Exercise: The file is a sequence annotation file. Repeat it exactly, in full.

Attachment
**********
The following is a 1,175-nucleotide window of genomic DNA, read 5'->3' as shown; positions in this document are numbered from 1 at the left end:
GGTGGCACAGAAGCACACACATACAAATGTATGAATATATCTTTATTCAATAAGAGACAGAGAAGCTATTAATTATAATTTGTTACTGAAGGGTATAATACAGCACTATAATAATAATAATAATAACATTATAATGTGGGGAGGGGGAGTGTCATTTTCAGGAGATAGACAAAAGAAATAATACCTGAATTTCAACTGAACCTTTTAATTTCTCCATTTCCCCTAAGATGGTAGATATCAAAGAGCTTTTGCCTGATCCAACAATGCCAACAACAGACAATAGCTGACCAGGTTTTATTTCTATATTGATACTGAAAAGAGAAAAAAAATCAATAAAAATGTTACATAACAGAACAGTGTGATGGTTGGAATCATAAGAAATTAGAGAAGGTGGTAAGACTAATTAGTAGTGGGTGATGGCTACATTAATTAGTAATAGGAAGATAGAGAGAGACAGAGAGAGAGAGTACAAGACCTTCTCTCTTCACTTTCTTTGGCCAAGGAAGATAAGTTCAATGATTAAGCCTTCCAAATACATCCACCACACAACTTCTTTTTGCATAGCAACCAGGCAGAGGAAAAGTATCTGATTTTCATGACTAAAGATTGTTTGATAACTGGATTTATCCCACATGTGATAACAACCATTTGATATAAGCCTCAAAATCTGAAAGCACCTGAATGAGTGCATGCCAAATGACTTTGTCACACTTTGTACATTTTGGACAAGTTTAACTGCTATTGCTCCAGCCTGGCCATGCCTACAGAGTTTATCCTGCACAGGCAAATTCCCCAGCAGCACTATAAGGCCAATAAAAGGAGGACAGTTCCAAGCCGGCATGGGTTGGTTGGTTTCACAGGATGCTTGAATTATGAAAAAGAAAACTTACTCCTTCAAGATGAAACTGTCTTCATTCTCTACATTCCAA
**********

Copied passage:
The following is a 1,175-nucleotide window of genomic DNA, read 5'->3' as shown; positions in this document are numbered from 1 at the left end:
GGTGGCACAGAAGCACACACATACAAATGTATGAATATATCTTTATTCAATAAGAGACAGAGAAGCTATTAATTATAATTTGTTACTGAAGGGTATAATACAGCACTATAATAATAATAATAATAACATTATAATGTGGGGAGGGGGAGTGTCATTTTCAGGAGATAGACAAAAGAAATAATACCTGAATTTCAACTGAACCTTTTAATTTCTCCATTTCCCCTAAGATGGTAGATATCAAAGAGCTTTTGCCTGATCCAACAATGCCAACAACAGACAATAGCTGACCAGGTTTTATTTCTATATTGATACTGAAAAGAGAAAAAAAATCAATAAAAATGTTACATAACAGAACAGTGTGATGGTTGGAATCATAAGAAATTAGAGAAGGTGGTAAGACTAATTAGTAGTGGGTGATGGCTACATTAATTAGTAATAGGAAGATAGAGAGAGACAGAGAGAGAGAGTACAAGACCTTCTCTCTTCACTTTCTTTGGCCAAGGAAGATAAGTTCAATGATTAAGCCTTCCAAATACATCCACCACACAACTTCTTTTTGCATAGCAACCAGGCAGAGGAAAAGTATCTGATTTTCATGACTAAAGATTGTTTGATAACTGGATTTATCCCACATGTGATAACAACCATTTGATATAAGCCTCAAAATCTGAAAGCACCTGAATGAGTGCATGCCAAATGACTTTGTCACACTTTGTACATTTTGGACAAGTTTAACTGCTATTGCTCCAGCCTGGCCATGCCTACAGAGTTTATCCTGCACAGGCAAATTCCCCAGCAGCACTATAAGGCCAATAAAAGGAGGACAGTTCCAAGCCGGCATGGGTTGGTTGGTTTCACAGGATGCTTGAATTATGAAAAAGAAAACTTACTCCTTCAAGATGAAACTGTCTTCATTCTCTACATTCCAA